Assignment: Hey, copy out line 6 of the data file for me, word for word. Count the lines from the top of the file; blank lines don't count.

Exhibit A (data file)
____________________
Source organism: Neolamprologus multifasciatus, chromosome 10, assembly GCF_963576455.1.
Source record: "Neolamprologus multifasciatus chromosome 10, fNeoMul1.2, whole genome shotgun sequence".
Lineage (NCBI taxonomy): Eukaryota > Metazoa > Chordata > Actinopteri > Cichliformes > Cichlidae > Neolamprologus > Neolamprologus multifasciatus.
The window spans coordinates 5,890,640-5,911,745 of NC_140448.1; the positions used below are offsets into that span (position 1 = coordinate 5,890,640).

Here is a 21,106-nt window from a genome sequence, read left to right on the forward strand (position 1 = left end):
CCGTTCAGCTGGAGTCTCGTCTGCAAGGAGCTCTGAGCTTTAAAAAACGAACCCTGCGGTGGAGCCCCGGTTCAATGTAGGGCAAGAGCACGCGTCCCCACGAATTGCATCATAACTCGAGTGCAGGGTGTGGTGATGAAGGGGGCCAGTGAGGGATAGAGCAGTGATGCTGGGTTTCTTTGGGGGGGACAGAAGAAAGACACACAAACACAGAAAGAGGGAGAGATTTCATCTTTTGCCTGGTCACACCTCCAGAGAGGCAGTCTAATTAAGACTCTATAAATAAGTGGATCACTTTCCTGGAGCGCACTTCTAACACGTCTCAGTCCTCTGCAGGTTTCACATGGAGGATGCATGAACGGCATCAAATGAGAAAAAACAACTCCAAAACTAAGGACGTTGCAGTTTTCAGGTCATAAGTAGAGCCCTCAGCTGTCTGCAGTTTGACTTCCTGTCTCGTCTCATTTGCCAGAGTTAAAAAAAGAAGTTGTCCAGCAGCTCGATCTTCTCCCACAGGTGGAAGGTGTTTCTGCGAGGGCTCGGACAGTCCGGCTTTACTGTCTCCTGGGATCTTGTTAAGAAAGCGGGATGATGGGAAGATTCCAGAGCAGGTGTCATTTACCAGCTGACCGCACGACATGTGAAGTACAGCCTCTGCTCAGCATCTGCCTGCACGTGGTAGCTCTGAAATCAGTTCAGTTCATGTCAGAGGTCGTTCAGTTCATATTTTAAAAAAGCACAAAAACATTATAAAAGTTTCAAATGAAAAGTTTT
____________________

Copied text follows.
CCGTTCAGCTGGAGTCTCGTCTGCAAGGAGCTCTGAGCTTTAAAAAACGAACCCTGCGGTGGAGCCCCGGTTCAATGTAGGGCAAGAGCACGCGTCCCCACGAATTGCATCATAACTCGAGTGCAGGGTGTGGTGATGAAGGGGGCCAGTGAGGGATAGAGCAGTGATGCTGGGTTTCTTTGGGGGGGACAGAAGAAAGACACACAAACACAGAAAGAGGGAGAGATTTCATCTTTTGCCTGGTCACACCTCCAGAGAGGCAGTCTAATTAAGACTCTATAAATAAGTGGATCACTTTCCTGGAGCGCACTTCTAACACGTCTCAGTCCTCTGCAGGTTTCACATGGAGGATGCATGAACGGCATCAAATGAGAAAAAACAACTCCAAAACTAAGGACGTTGCAGTTTTCAGGTCATAAGTAGAGCCCTCAGCTGTCTGCAGTTTGACTTCCTGTCTCGTCTCATTTGCCAGAGTTAAAAAAAGAAGTTGTCCAGCAGCTCGATCTTCTCCCACAGGTGGAAGGTGTTTCTGCGAGGGCTCGGACAGTCCGGCTTTACTGTCTCCTGGGATCTTGTTAAGAAAGCGGGATGATGGGAAGATTCCAGAGCAGGTGTCATTTACCAGCTGACCGCACGACATGTGAAGTACAGCCTCTGCTCAGCATCTGCCTGCACGTGGTAGCTCTGAAATCAGTTCAGTTCATGTCAGAGGTCGTTCAGTTCATATTTTAAAAAAGCACAAAAACATTATAAAAGTTTCAAATGAAAAGTTTT